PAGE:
Time to take pending booster shot, says NTAGI Chief ahead of festive season, warns against complacency​

Time to take pending booster shot, says NTAGI Chief ahead of festive season, warns against complacency​

There were just 1,000-2,000 private centres where these boosters were given before they became free of cost.

People should come forward to take their pending precautionary shots against Covid-19 ahead of the festive season, NTAGI chief NK Arora told News18.com in an exclusive interview, urging the need to adopt “caution” for at least the next four months.

“After four months, maybe we will be in a position to go back to normalcy as much as possible,” Arora said, adding that disciplined behaviour would also restrict the emergence of new strains.

Arora, head of the National Technical Advisory Group on Immunisation (NTAGI) — an apex panel that takes critical decisions on the use and deployment of coronavirus vaccines in India — told that “while the population hasn’t shown much enthusiasm towards taking booster shots, the Centre’s move to make doses available for free across public healthcare facilities has increased the demand”.

“The demand for booster doses has picked up after they were made freely available in government centres. Earlier, on an average, around two lakh doses were administered on a daily basis whereas now it has moved to somewhere between 25-40 lakh doses per day,” he said.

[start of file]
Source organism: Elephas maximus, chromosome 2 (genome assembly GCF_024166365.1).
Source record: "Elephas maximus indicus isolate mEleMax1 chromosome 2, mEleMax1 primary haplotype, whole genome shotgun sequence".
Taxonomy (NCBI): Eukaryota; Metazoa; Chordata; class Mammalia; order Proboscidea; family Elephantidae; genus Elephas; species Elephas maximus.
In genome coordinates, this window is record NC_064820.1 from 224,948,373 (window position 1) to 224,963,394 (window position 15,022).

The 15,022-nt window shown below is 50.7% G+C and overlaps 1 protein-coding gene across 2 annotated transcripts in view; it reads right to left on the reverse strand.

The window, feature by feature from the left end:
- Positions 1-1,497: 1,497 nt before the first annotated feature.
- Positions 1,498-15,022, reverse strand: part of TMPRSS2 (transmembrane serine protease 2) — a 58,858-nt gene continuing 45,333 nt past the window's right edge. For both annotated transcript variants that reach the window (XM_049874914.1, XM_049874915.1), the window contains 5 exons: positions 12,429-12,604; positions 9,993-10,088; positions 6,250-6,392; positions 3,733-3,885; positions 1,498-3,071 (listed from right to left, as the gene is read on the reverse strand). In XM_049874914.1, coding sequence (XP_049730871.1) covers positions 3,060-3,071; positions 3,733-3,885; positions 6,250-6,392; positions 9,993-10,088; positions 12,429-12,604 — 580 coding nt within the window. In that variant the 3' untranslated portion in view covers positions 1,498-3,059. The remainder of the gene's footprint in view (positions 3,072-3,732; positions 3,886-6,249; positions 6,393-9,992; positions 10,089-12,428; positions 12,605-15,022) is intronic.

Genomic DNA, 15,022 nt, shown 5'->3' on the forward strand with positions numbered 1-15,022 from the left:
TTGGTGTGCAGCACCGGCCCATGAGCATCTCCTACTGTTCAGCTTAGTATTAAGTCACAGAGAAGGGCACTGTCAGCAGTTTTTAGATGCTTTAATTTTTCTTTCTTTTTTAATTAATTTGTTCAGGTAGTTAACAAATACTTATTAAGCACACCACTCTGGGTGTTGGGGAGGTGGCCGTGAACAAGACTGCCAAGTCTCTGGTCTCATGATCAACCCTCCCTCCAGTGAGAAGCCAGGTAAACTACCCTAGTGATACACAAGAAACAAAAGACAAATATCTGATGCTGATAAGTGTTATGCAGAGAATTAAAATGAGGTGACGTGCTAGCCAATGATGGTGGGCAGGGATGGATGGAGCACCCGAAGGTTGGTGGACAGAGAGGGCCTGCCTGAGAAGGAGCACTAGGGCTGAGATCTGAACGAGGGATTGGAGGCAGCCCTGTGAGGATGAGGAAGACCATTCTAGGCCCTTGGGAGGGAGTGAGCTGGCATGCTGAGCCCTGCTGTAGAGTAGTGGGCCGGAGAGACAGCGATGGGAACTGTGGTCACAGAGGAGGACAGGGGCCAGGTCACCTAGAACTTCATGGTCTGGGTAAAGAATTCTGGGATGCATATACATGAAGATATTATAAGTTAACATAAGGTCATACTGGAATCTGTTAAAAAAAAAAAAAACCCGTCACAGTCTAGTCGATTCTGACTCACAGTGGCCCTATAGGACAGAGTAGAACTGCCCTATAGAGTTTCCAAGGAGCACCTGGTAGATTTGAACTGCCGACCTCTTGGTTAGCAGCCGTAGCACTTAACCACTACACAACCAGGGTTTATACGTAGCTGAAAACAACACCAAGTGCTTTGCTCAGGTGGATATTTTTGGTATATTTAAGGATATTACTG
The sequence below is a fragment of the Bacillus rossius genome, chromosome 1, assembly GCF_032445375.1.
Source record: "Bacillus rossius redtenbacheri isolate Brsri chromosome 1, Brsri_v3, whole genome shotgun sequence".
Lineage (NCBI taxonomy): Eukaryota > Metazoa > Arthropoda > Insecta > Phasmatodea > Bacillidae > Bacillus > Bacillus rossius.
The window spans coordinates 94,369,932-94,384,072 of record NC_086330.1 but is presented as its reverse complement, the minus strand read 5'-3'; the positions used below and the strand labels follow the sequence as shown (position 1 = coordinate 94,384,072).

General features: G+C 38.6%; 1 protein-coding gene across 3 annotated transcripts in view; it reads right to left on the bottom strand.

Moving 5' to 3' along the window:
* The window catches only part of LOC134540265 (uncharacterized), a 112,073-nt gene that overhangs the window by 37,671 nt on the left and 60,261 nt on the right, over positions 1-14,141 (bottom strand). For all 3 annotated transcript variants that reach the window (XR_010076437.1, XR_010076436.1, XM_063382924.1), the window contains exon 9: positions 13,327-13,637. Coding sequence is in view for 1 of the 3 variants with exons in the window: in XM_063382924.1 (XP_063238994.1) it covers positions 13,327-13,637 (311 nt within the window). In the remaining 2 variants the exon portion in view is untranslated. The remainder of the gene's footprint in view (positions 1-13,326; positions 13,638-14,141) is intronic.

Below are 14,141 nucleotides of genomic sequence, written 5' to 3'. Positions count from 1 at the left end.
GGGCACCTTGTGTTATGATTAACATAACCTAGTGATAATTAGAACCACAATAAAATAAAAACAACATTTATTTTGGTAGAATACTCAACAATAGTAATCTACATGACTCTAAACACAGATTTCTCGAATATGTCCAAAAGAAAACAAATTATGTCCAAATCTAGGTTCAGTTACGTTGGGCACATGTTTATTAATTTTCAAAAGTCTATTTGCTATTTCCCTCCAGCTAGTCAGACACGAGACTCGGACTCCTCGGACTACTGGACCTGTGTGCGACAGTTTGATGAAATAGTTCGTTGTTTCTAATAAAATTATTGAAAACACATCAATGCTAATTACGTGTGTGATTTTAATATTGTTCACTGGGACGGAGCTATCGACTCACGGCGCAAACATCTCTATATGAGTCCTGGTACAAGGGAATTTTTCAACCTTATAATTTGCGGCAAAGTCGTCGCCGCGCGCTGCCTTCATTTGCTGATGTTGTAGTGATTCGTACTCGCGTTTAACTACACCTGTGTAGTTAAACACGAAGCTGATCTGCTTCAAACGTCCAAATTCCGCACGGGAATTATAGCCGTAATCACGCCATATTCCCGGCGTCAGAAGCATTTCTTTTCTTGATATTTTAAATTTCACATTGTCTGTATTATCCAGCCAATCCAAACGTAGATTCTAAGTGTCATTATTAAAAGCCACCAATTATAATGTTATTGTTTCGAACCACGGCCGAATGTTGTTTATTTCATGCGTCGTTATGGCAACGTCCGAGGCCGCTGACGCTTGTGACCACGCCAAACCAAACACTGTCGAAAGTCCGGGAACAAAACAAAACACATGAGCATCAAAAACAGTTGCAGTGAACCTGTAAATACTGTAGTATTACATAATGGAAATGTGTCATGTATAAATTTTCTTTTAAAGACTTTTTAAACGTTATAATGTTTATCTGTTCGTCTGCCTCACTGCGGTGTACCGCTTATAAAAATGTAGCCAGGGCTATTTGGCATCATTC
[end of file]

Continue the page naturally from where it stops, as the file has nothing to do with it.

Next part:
While price plays an important role in convincing people to get boosters, another critical reason is client convenience, he said. “When access becomes convenient, it is easy to push people to go and get it at no cost. For instance, there were just 1,000-2,000 private centres where these boosters were given before they became free of cost.”

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He further explained that in July, when the government announced free boosters for all and made them available in all central government-run vaccination centres, more than 40,000 centres started administering the jab.

“The role of public healthcare is significant and access becomes easier,” he said, adding that “we can understand this fact by considering that a mere six per cent of all Covid-19 vaccine doses administered in the country were administered by the private sector”.

However, a push is still needed to increase the coverage. “Overall, the response to booster dose is still dull and I won’t call the trend of slow uptake encouraging yet.”

Why is response to booster slow?

Arora blames complacency due to which people don’t feel the need to take the third shot.

“Moreover, people have been seeing that the latest strain causes mild symptoms. Hence, there is no associated paranoia with taking jabs. Also, they have not heard any news about the emergence of new variants in India or globally, which strengthens complacency,” he said.

Meanwhile, Arora said India is actively mapping the circulation of variants by several techniques, including sewage surveillance. “We are actively working on strengthening surveillance mechanisms to create infrastructure and technology to tackle future pandemics.”

Bharat Biotech’s intranasal or Genova’s mRNA to be used for boosters

According to Arora, “all the upcoming vaccines, including BB intranasal and mRNA by Genova, can be used in booster doses as primary vaccination has already taken place in India”.

However, he said, so far there is no indication if there will be a need to continue taking Covid-19 booster shots similar to flu shots or if having just one shot is sufficient.

“Right now, the evidence shows that the vaccines used in India give us strong cellular immunity. However, we have to wait for further studies to understand the booster scenario in the long run.”

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